Devastating Study Suggests West African Lions Almost Extinct
by Masha Vodyanyk, age 16
studies indicate that the elusive West African lion may be more
endangered than previously thought. For six years, Phillip Henschel,
Lion Program Survey Coordinator for the big-cat conservation program
Panthera, and his team searched for this rare species. The team's
results suggest that the population of this sub-species is
approximately 400 lions--only 250 of which are mature and breeding.
Henschel began this research, scientists believed that West African
lions lived in 21 different protected areas. It has now been
discovered, though, that this species lives in only four of these
sites. The nations in which the West African lion does reside are
some of the least developed countries in the world and thus have
little to no money for animal conservation, national park security
patrols, enforcement, and management of endangered species. Often,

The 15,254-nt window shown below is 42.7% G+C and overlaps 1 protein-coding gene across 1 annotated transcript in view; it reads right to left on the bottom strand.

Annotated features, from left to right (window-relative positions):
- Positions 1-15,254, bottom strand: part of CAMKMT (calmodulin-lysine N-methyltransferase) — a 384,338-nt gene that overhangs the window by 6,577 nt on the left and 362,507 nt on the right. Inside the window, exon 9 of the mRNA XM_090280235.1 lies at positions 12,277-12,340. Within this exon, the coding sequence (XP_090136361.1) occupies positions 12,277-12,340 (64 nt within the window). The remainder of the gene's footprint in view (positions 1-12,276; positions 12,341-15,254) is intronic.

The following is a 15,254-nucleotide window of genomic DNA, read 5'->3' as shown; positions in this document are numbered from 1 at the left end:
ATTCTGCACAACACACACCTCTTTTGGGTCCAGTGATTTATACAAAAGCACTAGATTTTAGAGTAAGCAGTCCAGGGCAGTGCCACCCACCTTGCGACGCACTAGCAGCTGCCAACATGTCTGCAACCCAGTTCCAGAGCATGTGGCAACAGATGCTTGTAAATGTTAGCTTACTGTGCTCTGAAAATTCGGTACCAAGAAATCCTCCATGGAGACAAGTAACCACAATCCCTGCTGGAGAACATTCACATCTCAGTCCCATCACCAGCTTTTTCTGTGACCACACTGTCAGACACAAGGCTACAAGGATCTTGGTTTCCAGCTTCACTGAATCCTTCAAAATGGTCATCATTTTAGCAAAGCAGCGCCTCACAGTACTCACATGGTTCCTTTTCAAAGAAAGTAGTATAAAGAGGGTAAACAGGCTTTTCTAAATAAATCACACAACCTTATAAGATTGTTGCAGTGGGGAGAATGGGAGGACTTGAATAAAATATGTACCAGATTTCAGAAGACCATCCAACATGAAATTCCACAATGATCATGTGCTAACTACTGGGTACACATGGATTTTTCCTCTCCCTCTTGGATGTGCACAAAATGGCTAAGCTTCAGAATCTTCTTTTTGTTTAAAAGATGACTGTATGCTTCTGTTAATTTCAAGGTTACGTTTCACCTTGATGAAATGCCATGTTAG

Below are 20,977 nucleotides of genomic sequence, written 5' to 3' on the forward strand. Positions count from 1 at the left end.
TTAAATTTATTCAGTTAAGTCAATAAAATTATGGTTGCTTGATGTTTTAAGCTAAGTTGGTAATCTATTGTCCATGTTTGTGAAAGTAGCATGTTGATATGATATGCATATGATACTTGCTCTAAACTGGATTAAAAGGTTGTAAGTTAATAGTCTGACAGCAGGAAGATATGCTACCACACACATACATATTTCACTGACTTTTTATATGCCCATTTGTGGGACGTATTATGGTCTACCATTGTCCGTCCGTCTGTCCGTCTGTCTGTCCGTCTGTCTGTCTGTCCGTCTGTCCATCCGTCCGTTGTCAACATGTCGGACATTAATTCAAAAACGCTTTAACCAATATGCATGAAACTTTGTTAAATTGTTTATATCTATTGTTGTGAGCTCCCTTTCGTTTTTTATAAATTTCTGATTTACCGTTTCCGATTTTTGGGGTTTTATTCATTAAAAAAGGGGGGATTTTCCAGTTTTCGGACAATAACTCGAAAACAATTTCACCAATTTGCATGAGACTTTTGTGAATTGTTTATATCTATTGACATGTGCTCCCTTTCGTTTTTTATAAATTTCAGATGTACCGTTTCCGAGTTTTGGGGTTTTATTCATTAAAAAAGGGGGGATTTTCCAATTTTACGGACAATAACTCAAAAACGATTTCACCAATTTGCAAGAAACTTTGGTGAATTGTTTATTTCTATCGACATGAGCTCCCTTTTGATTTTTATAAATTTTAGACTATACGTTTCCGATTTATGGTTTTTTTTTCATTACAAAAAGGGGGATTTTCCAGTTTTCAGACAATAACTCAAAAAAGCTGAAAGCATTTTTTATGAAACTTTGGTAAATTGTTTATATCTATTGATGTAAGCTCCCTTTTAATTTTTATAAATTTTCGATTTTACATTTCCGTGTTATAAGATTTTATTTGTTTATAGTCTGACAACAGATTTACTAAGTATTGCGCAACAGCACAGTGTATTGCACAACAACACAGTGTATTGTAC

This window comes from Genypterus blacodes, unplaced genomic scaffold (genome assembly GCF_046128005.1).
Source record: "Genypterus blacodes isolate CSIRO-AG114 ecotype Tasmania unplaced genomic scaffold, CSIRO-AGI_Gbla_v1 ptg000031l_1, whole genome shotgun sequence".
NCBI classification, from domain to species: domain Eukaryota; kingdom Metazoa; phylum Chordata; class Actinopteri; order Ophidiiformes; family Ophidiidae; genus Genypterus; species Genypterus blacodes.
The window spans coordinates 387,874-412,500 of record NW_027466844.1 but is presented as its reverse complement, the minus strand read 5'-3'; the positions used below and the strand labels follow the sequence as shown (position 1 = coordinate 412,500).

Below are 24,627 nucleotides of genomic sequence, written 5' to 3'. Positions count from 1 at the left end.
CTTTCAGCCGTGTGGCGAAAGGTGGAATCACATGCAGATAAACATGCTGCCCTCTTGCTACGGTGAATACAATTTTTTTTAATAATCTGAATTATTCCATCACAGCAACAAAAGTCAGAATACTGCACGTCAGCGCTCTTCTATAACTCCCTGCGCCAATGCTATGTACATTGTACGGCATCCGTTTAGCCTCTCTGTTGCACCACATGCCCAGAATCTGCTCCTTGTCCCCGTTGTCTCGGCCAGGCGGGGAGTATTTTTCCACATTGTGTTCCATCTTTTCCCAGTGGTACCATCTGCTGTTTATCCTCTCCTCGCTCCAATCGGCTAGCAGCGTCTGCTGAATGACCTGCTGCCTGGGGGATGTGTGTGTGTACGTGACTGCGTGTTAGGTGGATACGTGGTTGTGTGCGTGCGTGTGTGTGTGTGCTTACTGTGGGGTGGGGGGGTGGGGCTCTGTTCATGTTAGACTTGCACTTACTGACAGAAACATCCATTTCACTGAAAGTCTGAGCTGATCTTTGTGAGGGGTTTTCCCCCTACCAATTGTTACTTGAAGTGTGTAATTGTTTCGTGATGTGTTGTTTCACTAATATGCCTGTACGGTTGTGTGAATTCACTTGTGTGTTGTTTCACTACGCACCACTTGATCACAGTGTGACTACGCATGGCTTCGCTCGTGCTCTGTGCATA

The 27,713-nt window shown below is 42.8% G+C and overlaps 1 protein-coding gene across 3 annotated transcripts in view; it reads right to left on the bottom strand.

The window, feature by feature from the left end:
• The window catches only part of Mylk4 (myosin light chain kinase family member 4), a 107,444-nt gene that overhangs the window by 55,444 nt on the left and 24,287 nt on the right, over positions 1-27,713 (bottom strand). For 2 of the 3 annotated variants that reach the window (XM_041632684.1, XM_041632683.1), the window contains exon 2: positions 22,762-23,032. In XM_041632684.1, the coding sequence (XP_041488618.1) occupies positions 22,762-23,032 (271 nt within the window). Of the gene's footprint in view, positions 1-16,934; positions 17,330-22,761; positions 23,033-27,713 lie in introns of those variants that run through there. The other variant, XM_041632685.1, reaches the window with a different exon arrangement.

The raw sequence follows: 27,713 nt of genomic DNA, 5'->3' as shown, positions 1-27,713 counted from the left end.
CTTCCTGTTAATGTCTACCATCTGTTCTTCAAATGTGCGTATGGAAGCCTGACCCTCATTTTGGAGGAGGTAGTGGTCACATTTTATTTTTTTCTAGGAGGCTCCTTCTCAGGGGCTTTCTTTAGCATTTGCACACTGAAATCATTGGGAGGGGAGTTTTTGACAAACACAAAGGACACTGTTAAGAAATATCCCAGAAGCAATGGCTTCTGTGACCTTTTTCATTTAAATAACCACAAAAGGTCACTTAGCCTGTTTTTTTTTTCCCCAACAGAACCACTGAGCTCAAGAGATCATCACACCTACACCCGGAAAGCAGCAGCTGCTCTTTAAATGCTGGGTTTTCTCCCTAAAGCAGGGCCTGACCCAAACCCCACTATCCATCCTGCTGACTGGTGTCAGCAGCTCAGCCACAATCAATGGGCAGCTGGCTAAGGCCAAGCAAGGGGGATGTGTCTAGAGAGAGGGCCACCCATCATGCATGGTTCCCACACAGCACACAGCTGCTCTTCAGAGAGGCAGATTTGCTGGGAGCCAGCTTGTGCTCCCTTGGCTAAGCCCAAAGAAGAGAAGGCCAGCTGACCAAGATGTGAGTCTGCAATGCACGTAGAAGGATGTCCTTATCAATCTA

these parks are referred to as "paper parks"--areas
protected only in name.
Protection is needed for these lions, however, because they face many stressors
in their habitats. Domesticated cattle frequently overrun the parks;
herders have admitted to carrying poison to kill lions that may
attack their herds; and some groups even kill lions because they
consider them pests.
of Henschel's study indicate that approximately 350 West African
lions reside in a group of parks across the borders of Benin,
Burkina Faso, and Niger. Other parks in Senegal and Nigeria are
estimated to hold fewer than 50 West African lions. Due to the
dwindling population numbers of these creatures, researchers rarely
saw any actual evidence of them.
the South African lion population of 35,000, Asian lions in India are
critically endangered. In fact, this sub-species consists of 450
animals--a figure only slightly higher than the population of the
West African lion. Henschel's team also reported that the density of
the West African lion was about one lion per 100 square kilometers,
in comparison to a density 15 times greater for the East African
the shocking results of this survey, its conclusions helped Henschel
and his team locate the last of the West African lions. Their primary
research goal going forward is to protect the areas in which the
remaining lions live.
that this massive survey effort has been concluded," Henschel
said, "we finally know where lions remain and where we need to
invest our efforts to save them."